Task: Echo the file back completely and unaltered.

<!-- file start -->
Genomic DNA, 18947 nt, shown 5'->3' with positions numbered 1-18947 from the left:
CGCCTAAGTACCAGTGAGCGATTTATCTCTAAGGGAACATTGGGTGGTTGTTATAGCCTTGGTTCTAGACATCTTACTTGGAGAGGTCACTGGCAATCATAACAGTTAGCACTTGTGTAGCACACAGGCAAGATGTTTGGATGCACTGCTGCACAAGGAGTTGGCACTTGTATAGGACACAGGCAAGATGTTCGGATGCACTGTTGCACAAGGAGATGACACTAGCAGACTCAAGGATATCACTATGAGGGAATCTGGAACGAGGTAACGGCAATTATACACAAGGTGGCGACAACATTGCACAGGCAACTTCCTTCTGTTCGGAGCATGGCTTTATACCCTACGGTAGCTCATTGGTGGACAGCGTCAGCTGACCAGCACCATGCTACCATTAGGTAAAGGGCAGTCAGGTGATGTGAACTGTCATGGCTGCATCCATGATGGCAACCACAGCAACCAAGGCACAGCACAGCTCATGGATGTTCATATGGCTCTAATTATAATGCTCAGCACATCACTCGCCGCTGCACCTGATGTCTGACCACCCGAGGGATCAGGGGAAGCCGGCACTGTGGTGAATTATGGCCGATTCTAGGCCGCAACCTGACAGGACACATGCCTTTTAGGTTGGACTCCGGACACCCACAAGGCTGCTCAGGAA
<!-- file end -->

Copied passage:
Genomic DNA, 18947 nt, shown 5'->3' with positions numbered 1-18947 from the left:
CGCCTAAGTACCAGTGAGCGATTTATCTCTAAGGGAACATTGGGTGGTTGTTATAGCCTTGGTTCTAGACATCTTACTTGGAGAGGTCACTGGCAATCATAACAGTTAGCACTTGTGTAGCACACAGGCAAGATGTTTGGATGCACTGCTGCACAAGGAGTTGGCACTTGTATAGGACACAGGCAAGATGTTCGGATGCACTGTTGCACAAGGAGATGACACTAGCAGACTCAAGGATATCACTATGAGGGAATCTGGAACGAGGTAACGGCAATTATACACAAGGTGGCGACAACATTGCACAGGCAACTTCCTTCTGTTCGGAGCATGGCTTTATACCCTACGGTAGCTCATTGGTGGACAGCGTCAGCTGACCAGCACCATGCTACCATTAGGTAAAGGGCAGTCAGGTGATGTGAACTGTCATGGCTGCATCCATGATGGCAACCACAGCAACCAAGGCACAGCACAGCTCATGGATGTTCATATGGCTCTAATTATAATGCTCAGCACATCACTCGCCGCTGCACCTGATGTCTGACCACCCGAGGGATCAGGGGAAGCCGGCACTGTGGTGAATTATGGCCGATTCTAGGCCGCAACCTGACAGGACACATGCCTTTTAGGTTGGACTCCGGACACCCACAAGGCTGCTCAGGAA